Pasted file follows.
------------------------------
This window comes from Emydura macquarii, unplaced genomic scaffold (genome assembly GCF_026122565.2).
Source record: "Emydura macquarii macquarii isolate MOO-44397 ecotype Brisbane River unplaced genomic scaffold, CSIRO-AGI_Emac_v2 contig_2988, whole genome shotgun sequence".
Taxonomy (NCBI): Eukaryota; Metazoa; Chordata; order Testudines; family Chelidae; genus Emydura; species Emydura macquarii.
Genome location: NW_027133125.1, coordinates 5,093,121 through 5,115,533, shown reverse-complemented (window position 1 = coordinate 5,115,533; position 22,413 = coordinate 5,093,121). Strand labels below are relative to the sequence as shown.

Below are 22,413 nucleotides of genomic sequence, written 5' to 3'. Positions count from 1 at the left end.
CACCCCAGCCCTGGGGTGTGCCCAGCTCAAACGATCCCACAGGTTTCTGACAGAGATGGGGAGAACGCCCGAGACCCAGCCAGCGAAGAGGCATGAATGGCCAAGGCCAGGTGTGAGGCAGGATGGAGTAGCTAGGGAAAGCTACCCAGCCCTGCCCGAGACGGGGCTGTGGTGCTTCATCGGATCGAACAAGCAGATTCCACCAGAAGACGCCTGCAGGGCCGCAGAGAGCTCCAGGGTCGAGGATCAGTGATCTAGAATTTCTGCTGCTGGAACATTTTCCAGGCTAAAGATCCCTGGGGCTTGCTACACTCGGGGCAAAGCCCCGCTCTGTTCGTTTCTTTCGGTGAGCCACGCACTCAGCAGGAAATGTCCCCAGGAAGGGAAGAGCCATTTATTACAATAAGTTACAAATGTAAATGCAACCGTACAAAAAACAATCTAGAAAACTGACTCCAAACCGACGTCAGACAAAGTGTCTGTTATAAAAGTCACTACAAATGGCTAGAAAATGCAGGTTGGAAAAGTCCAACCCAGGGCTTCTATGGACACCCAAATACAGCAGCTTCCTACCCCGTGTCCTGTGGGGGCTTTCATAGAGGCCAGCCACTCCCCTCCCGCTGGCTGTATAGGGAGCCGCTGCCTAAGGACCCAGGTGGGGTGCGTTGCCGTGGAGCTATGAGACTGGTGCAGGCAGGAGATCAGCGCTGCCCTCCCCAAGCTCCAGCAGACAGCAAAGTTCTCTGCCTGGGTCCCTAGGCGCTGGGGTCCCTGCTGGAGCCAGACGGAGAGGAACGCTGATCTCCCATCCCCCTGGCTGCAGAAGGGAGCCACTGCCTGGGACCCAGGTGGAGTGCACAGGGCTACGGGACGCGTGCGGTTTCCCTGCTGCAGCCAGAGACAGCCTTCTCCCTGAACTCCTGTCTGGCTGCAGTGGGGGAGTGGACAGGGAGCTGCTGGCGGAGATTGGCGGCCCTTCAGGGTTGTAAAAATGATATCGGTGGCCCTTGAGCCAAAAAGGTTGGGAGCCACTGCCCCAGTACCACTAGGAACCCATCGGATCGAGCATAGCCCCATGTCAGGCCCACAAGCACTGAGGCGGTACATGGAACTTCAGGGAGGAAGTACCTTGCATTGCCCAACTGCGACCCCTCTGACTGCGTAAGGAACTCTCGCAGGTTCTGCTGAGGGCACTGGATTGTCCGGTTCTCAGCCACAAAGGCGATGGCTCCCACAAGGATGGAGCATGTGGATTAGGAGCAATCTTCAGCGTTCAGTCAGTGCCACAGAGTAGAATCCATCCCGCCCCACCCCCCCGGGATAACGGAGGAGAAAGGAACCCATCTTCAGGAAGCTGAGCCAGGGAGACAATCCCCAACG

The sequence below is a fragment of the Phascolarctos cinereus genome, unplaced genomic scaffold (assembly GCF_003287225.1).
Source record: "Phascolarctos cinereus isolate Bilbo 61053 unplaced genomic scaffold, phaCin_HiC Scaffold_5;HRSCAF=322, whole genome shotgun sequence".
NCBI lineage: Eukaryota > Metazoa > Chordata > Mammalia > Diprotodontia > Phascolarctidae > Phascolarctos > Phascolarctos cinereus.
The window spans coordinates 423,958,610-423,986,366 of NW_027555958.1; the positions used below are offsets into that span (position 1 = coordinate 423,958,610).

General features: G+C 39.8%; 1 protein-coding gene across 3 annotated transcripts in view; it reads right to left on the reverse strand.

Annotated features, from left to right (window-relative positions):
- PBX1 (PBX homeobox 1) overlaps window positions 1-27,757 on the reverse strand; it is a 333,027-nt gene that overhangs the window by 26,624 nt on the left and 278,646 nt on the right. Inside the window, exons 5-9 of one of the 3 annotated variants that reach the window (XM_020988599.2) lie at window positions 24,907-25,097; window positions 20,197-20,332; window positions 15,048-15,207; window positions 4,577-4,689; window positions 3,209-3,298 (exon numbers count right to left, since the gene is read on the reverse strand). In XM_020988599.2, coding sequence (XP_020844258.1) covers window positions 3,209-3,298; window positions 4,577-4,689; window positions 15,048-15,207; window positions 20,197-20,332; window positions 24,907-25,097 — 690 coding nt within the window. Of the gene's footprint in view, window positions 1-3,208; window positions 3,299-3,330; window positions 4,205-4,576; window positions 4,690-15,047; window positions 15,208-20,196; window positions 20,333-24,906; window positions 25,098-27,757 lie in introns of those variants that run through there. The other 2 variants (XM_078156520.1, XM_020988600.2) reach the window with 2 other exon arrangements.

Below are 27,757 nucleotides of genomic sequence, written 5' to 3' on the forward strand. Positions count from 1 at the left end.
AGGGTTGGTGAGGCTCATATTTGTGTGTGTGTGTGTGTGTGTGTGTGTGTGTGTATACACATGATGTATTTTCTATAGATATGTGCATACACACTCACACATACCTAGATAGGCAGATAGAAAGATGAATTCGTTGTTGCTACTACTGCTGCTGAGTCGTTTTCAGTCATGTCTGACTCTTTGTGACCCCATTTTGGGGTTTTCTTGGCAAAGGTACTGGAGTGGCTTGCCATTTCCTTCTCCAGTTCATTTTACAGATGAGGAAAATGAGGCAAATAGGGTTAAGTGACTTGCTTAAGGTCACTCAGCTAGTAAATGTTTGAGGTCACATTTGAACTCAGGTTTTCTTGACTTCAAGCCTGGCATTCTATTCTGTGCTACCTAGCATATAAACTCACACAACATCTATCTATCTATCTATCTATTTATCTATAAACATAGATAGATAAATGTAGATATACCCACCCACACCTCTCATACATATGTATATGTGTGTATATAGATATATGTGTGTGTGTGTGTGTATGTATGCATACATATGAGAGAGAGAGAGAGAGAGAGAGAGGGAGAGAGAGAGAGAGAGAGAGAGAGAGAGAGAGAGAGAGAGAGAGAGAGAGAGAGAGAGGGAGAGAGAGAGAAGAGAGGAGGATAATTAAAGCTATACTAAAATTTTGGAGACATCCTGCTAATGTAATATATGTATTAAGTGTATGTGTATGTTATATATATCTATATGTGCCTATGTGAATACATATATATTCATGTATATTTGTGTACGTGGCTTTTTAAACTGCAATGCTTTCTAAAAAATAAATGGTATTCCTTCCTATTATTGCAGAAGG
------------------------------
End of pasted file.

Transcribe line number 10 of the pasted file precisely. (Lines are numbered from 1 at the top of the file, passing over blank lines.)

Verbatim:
The window spans coordinates 423,958,610-423,986,366 of NW_027555958.1; the positions used below are offsets into that span (position 1 = coordinate 423,958,610).